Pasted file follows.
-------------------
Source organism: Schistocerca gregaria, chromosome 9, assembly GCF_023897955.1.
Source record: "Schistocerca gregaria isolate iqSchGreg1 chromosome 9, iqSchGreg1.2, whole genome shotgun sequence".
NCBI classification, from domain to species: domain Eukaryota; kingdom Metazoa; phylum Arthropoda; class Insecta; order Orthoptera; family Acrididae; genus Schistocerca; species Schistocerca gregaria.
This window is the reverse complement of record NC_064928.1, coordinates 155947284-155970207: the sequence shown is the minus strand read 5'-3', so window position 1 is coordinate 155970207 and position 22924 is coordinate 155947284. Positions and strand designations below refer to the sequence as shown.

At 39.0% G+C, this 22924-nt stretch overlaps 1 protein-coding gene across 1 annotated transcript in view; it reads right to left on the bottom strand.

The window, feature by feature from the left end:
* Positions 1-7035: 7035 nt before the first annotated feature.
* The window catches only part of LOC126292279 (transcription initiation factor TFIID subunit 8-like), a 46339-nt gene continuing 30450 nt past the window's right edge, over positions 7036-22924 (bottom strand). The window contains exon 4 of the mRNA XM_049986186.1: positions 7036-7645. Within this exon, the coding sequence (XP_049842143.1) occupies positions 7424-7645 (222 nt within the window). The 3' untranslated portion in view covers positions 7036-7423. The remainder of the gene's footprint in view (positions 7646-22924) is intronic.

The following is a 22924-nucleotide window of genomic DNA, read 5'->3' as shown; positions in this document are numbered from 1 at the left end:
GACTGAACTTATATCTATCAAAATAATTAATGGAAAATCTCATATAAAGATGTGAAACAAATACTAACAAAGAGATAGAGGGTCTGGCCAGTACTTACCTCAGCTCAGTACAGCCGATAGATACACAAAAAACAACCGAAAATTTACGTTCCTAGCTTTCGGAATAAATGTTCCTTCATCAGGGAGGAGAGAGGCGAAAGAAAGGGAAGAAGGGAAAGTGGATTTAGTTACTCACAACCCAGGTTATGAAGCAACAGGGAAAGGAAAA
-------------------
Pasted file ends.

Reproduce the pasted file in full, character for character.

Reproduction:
Source organism: Schistocerca gregaria, chromosome 9, assembly GCF_023897955.1.
Source record: "Schistocerca gregaria isolate iqSchGreg1 chromosome 9, iqSchGreg1.2, whole genome shotgun sequence".
NCBI classification, from domain to species: domain Eukaryota; kingdom Metazoa; phylum Arthropoda; class Insecta; order Orthoptera; family Acrididae; genus Schistocerca; species Schistocerca gregaria.
This window is the reverse complement of record NC_064928.1, coordinates 155947284-155970207: the sequence shown is the minus strand read 5'-3', so window position 1 is coordinate 155970207 and position 22924 is coordinate 155947284. Positions and strand designations below refer to the sequence as shown.

At 39.0% G+C, this 22924-nt stretch overlaps 1 protein-coding gene across 1 annotated transcript in view; it reads right to left on the bottom strand.

The window, feature by feature from the left end:
* Positions 1-7035: 7035 nt before the first annotated feature.
* The window catches only part of LOC126292279 (transcription initiation factor TFIID subunit 8-like), a 46339-nt gene continuing 30450 nt past the window's right edge, over positions 7036-22924 (bottom strand). The window contains exon 4 of the mRNA XM_049986186.1: positions 7036-7645. Within this exon, the coding sequence (XP_049842143.1) occupies positions 7424-7645 (222 nt within the window). The 3' untranslated portion in view covers positions 7036-7423. The remainder of the gene's footprint in view (positions 7646-22924) is intronic.

The following is a 22924-nucleotide window of genomic DNA, read 5'->3' as shown; positions in this document are numbered from 1 at the left end:
GACTGAACTTATATCTATCAAAATAATTAATGGAAAATCTCATATAAAGATGTGAAACAAATACTAACAAAGAGATAGAGGGTCTGGCCAGTACTTACCTCAGCTCAGTACAGCCGATAGATACACAAAAAACAACCGAAAATTTACGTTCCTAGCTTTCGGAATAAATGTTCCTTCATCAGGGAGGAGAGAGGCGAAAGAAAGGGAAGAAGGGAAAGTGGATTTAGTTACTCACAACCCAGGTTATGAAGCAACAGGGAAAGGAAAA